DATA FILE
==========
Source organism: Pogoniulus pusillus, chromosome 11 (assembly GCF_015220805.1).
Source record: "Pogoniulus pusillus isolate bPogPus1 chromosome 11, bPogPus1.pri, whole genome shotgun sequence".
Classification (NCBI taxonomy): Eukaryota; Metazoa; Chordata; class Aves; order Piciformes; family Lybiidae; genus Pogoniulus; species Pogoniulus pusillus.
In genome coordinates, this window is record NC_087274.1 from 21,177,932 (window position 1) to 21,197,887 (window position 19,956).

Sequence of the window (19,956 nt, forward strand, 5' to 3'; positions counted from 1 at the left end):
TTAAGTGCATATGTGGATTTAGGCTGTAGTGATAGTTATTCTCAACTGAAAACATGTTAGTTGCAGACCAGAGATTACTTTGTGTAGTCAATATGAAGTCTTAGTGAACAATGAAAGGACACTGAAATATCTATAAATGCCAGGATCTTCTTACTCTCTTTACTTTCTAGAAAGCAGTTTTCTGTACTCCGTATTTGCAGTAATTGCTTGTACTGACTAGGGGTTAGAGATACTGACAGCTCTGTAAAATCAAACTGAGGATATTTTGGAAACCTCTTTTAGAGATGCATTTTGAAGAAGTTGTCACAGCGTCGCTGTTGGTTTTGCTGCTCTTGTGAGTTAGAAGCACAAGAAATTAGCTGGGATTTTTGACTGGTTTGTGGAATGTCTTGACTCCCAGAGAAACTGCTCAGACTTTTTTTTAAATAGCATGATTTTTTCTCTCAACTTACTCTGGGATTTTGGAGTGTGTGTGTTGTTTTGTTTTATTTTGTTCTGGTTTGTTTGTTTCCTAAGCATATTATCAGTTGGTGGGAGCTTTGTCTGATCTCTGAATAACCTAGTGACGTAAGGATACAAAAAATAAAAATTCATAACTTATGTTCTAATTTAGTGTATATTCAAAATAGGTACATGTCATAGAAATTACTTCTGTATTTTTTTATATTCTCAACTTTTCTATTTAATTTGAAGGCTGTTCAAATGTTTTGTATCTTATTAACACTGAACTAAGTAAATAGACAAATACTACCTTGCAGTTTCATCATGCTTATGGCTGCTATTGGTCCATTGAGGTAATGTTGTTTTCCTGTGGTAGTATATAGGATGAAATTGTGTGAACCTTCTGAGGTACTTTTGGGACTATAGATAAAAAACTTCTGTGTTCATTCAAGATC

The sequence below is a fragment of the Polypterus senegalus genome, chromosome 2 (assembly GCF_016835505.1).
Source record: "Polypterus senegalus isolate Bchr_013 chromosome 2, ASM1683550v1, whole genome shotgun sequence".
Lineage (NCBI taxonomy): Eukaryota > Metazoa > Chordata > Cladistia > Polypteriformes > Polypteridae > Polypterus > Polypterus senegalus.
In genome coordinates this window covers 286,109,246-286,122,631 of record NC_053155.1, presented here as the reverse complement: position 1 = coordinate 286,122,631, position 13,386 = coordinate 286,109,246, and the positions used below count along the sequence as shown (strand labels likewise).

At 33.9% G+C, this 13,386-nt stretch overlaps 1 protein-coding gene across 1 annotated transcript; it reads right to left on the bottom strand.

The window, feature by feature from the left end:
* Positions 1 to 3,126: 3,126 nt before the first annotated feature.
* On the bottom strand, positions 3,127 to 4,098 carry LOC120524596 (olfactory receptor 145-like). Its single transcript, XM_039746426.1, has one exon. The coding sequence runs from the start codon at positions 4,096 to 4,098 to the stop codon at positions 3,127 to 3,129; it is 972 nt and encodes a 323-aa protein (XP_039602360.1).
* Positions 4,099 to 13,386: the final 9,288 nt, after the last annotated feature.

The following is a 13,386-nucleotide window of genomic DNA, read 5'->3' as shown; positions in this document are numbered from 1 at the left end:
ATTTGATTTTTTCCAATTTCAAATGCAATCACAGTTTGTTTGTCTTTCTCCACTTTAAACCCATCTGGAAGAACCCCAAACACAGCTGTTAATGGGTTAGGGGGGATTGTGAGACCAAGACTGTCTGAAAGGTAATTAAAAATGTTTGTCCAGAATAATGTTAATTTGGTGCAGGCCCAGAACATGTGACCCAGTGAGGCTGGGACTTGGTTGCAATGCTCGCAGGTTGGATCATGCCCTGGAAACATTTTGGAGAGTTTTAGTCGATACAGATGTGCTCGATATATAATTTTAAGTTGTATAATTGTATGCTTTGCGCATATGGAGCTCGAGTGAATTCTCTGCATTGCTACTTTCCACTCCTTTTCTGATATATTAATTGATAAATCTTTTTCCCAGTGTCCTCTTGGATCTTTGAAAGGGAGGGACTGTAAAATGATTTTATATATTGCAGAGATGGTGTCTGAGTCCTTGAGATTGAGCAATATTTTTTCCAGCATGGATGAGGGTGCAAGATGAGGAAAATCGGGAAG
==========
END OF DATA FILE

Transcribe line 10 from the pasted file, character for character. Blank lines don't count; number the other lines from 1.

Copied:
In genome coordinates this window covers 286,109,246-286,122,631 of record NC_053155.1, presented here as the reverse complement: position 1 = coordinate 286,122,631, position 13,386 = coordinate 286,109,246, and the positions used below count along the sequence as shown (strand labels likewise).